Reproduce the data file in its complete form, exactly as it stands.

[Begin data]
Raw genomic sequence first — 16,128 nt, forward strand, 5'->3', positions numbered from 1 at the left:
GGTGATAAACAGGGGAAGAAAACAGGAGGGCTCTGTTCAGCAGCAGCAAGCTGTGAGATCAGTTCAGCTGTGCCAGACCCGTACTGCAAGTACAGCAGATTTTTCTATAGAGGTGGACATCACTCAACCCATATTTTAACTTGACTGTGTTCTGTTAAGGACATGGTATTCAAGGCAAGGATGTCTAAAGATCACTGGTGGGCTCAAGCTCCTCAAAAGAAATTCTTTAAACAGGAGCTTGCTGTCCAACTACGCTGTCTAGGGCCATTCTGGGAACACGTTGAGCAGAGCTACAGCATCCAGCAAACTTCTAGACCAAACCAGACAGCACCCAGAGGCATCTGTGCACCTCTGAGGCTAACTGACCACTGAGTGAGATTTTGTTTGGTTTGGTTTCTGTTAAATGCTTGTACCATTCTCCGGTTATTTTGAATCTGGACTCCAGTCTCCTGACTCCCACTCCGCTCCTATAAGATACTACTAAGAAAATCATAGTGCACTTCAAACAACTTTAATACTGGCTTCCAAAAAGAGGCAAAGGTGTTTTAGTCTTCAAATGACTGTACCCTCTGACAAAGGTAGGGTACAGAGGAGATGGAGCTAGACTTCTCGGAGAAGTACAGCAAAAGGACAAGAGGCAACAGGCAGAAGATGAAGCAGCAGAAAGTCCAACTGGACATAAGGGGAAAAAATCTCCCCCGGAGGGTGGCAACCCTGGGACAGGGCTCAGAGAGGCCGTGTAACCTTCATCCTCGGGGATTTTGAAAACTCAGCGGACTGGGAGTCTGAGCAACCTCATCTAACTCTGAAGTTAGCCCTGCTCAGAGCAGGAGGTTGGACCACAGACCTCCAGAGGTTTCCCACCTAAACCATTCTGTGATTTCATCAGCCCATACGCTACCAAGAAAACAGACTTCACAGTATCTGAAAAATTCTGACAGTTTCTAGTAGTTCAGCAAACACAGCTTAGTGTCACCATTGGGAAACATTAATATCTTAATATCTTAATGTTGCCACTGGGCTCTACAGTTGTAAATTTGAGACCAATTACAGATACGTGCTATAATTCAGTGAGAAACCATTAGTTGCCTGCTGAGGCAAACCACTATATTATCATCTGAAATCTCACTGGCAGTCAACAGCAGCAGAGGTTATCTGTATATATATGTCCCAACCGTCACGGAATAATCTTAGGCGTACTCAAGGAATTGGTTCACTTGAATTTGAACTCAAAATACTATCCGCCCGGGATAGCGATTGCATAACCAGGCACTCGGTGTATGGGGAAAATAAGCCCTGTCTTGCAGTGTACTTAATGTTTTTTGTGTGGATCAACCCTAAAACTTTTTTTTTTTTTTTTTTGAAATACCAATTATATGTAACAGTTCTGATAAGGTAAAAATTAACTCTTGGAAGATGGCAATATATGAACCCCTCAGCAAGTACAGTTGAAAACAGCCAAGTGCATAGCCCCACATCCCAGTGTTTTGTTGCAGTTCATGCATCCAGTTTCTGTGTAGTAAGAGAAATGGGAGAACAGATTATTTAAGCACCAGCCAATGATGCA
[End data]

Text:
Raw genomic sequence first — 16,128 nt, forward strand, 5'->3', positions numbered from 1 at the left:
GGTGATAAACAGGGGAAGAAAACAGGAGGGCTCTGTTCAGCAGCAGCAAGCTGTGAGATCAGTTCAGCTGTGCCAGACCCGTACTGCAAGTACAGCAGATTTTTCTATAGAGGTGGACATCACTCAACCCATATTTTAACTTGACTGTGTTCTGTTAAGGACATGGTATTCAAGGCAAGGATGTCTAAAGATCACTGGTGGGCTCAAGCTCCTCAAAAGAAATTCTTTAAACAGGAGCTTGCTGTCCAACTACGCTGTCTAGGGCCATTCTGGGAACACGTTGAGCAGAGCTACAGCATCCAGCAAACTTCTAGACCAAACCAGACAGCACCCAGAGGCATCTGTGCACCTCTGAGGCTAACTGACCACTGAGTGAGATTTTGTTTGGTTTGGTTTCTGTTAAATGCTTGTACCATTCTCCGGTTATTTTGAATCTGGACTCCAGTCTCCTGACTCCCACTCCGCTCCTATAAGATACTACTAAGAAAATCATAGTGCACTTCAAACAACTTTAATACTGGCTTCCAAAAAGAGGCAAAGGTGTTTTAGTCTTCAAATGACTGTACCCTCTGACAAAGGTAGGGTACAGAGGAGATGGAGCTAGACTTCTCGGAGAAGTACAGCAAAAGGACAAGAGGCAACAGGCAGAAGATGAAGCAGCAGAAAGTCCAACTGGACATAAGGGGAAAAAATCTCCCCCGGAGGGTGGCAACCCTGGGACAGGGCTCAGAGAGGCCGTGTAACCTTCATCCTCGGGGATTTTGAAAACTCAGCGGACTGGGAGTCTGAGCAACCTCATCTAACTCTGAAGTTAGCCCTGCTCAGAGCAGGAGGTTGGACCACAGACCTCCAGAGGTTTCCCACCTAAACCATTCTGTGATTTCATCAGCCCATACGCTACCAAGAAAACAGACTTCACAGTATCTGAAAAATTCTGACAGTTTCTAGTAGTTCAGCAAACACAGCTTAGTGTCACCATTGGGAAACATTAATATCTTAATATCTTAATGTTGCCACTGGGCTCTACAGTTGTAAATTTGAGACCAATTACAGATACGTGCTATAATTCAGTGAGAAACCATTAGTTGCCTGCTGAGGCAAACCACTATATTATCATCTGAAATCTCACTGGCAGTCAACAGCAGCAGAGGTTATCTGTATATATATGTCCCAACCGTCACGGAATAATCTTAGGCGTACTCAAGGAATTGGTTCACTTGAATTTGAACTCAAAATACTATCCGCCCGGGATAGCGATTGCATAACCAGGCACTCGGTGTATGGGGAAAATAAGCCCTGTCTTGCAGTGTACTTAATGTTTTTTGTGTGGATCAACCCTAAAACTTTTTTTTTTTTTTTTTTGAAATACCAATTATATGTAACAGTTCTGATAAGGTAAAAATTAACTCTTGGAAGATGGCAATATATGAACCCCTCAGCAAGTACAGTTGAAAACAGCCAAGTGCATAGCCCCACATCCCAGTGTTTTGTTGCAGTTCATGCATCCAGTTTCTGTGTAGTAAGAGAAATGGGAGAACAGATTATTTAAGCACCAGCCAATGATGCA